Ok, here is a thought. Instead of using a magnetron what if microwave laser LEDs were used to inject the microwave radiation into the thruster? The production of microwave radiation would be much more energy efficient, and the coherent nature of them would perhaps increase the thrust. I wonder if changing the specific wavelengths of the microwave radiation used would affect efficiency also.

  43. Dwight Huth

    July 30, 2015 at 8:05 am

    What about the huge hole in the middle of the Universe that has some type of unknown matter. No known matter not even Dark Matter has been detected in it. There has to be some type of field that it is generating otherwise because of the rotation of the Universe matter would have passed through the region.

  44. IgnoranceBeater

    July 30, 2015 at 7:37 pm

    For f- sake, the nutcases are going to crawl out of the woodwork, again.

    AS USUAL when the article itself says ‘we can can not prove or disprove’, almost all the headings of all online and offline newspapers have the title ‘EM drive proven again’. They don’t even PRETEND to read the thing they’re writing (well, most often just copy-pasting) anymore, do they? It’s so pathetic. The standards of journalism really have gone down the drain.

    It’s NOT confirmed, thus (the opposite as what is being claimed by the press and fanfappers alike, thus).

    In fact, this was, again, a non-peer-review paper, which makes it of little scientific use. Yes, like all the ones before it, be it from the chinese or nasa. I keep repeating this, but this means the scientific value of it is really, really low.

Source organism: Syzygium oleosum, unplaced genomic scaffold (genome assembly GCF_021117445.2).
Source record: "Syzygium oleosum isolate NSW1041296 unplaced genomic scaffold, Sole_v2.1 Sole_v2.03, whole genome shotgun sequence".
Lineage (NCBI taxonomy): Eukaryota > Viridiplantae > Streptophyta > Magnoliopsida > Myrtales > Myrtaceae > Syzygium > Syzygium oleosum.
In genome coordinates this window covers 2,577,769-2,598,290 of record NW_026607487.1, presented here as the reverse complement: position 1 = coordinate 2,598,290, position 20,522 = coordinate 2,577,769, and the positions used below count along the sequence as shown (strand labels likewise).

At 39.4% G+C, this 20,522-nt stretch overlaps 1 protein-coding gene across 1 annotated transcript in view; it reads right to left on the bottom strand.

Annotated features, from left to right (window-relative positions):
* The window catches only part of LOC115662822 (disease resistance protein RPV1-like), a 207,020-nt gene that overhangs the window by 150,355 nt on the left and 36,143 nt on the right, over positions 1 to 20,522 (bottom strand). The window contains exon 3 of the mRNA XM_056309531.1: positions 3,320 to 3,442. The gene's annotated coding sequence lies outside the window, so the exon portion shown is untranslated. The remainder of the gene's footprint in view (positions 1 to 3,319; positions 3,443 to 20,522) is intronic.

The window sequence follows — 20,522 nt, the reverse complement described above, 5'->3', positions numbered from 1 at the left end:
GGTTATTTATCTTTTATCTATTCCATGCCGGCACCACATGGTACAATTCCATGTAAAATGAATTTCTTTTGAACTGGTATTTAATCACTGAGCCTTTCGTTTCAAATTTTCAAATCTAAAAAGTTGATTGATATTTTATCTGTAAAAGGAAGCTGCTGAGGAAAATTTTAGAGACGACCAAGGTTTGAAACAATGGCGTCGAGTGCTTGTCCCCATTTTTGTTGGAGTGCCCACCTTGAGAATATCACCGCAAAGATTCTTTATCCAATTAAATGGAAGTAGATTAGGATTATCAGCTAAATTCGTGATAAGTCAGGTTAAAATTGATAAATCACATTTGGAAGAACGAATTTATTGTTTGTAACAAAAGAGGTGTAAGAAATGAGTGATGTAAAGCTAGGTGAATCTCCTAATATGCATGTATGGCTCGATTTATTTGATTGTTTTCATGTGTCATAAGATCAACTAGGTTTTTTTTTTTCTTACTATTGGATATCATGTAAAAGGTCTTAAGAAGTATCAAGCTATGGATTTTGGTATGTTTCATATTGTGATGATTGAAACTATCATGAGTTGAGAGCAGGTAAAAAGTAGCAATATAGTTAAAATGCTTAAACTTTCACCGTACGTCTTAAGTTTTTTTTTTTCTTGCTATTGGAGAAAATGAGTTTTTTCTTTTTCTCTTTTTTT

But luckily, when one actually READS it, it’s clear no ‘conirmation’ that the EM drive works is given here. Not one of the many dubious, faulty, and highly unlikely theorethical ‘explanations’. In fact, they seem more inclined to search for the most obvious: errors in measurement or set-up. Which is the most logical thing to do. They should start with eliminating all the potential magnetic and thermal influences. They clearly realise this too.

    Well, it’s there money (or is it the taxpayers?), so they can do as they wish, even if their goal is just looking for possible errors (in fact, that’s more worthwhile for this project than anything else).

    The problem with this ‘story’, is that it’s rekindling all the hype and the nutcase-ery of half the uneducated net-populace out there.

  45. Chris Creamer

    July 30, 2015 at 11:18 pm

    Where do I sign up for the Saturn moon mission? For real, I would go with out hesitation. I have no credentials but I have studied quantum physics, space-time, cosmology, etc. for many years just out of personal interest so that would be a most incredible experience, not to mention the things I could learn on a venture such as that.

  46. Verp

    July 31, 2015 at 8:09 am

    It makes sense if you realize the rest of the cosmos is your reaction mass.

  47. sara paola

    July 31, 2015 at 5:23 pm